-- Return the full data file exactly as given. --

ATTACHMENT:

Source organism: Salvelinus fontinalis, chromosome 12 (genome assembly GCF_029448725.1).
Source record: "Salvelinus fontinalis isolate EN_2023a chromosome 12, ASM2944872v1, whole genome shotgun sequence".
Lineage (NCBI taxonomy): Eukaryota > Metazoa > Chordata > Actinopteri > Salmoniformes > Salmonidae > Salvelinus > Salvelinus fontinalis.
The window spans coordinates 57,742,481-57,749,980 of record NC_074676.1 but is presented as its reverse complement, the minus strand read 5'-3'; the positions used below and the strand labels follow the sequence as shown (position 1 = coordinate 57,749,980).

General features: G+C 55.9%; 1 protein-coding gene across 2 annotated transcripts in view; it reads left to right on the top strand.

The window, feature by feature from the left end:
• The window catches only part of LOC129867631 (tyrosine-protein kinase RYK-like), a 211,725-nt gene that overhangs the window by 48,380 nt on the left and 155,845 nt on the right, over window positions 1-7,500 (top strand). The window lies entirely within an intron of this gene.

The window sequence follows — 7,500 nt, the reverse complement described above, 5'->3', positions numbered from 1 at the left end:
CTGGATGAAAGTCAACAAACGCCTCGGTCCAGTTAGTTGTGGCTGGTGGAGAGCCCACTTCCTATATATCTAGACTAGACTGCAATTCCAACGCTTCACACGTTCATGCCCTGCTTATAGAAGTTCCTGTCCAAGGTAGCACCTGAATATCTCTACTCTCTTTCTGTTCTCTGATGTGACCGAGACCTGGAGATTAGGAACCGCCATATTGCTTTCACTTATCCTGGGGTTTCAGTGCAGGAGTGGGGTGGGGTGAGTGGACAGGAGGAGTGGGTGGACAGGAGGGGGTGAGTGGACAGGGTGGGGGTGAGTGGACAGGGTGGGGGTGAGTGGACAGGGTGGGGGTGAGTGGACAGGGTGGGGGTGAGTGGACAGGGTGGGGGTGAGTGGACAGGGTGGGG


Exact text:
Source organism: Salvelinus fontinalis, chromosome 12 (genome assembly GCF_029448725.1).
Source record: "Salvelinus fontinalis isolate EN_2023a chromosome 12, ASM2944872v1, whole genome shotgun sequence".
Lineage (NCBI taxonomy): Eukaryota > Metazoa > Chordata > Actinopteri > Salmoniformes > Salmonidae > Salvelinus > Salvelinus fontinalis.
The window spans coordinates 57,742,481-57,749,980 of record NC_074676.1 but is presented as its reverse complement, the minus strand read 5'-3'; the positions used below and the strand labels follow the sequence as shown (position 1 = coordinate 57,749,980).

General features: G+C 55.9%; 1 protein-coding gene across 2 annotated transcripts in view; it reads left to right on the top strand.

The window, feature by feature from the left end:
• The window catches only part of LOC129867631 (tyrosine-protein kinase RYK-like), a 211,725-nt gene that overhangs the window by 48,380 nt on the left and 155,845 nt on the right, over window positions 1-7,500 (top strand). The window lies entirely within an intron of this gene.

The window sequence follows — 7,500 nt, the reverse complement described above, 5'->3', positions numbered from 1 at the left end:
CTGGATGAAAGTCAACAAACGCCTCGGTCCAGTTAGTTGTGGCTGGTGGAGAGCCCACTTCCTATATATCTAGACTAGACTGCAATTCCAACGCTTCACACGTTCATGCCCTGCTTATAGAAGTTCCTGTCCAAGGTAGCACCTGAATATCTCTACTCTCTTTCTGTTCTCTGATGTGACCGAGACCTGGAGATTAGGAACCGCCATATTGCTTTCACTTATCCTGGGGTTTCAGTGCAGGAGTGGGGTGGGGTGAGTGGACAGGAGGAGTGGGTGGACAGGAGGGGGTGAGTGGACAGGGTGGGGGTGAGTGGACAGGGTGGGGGTGAGTGGACAGGGTGGGGGTGAGTGGACAGGGTGGGGGTGAGTGGACAGGGTGGGGGTGAGTGGACAGGGTGGGG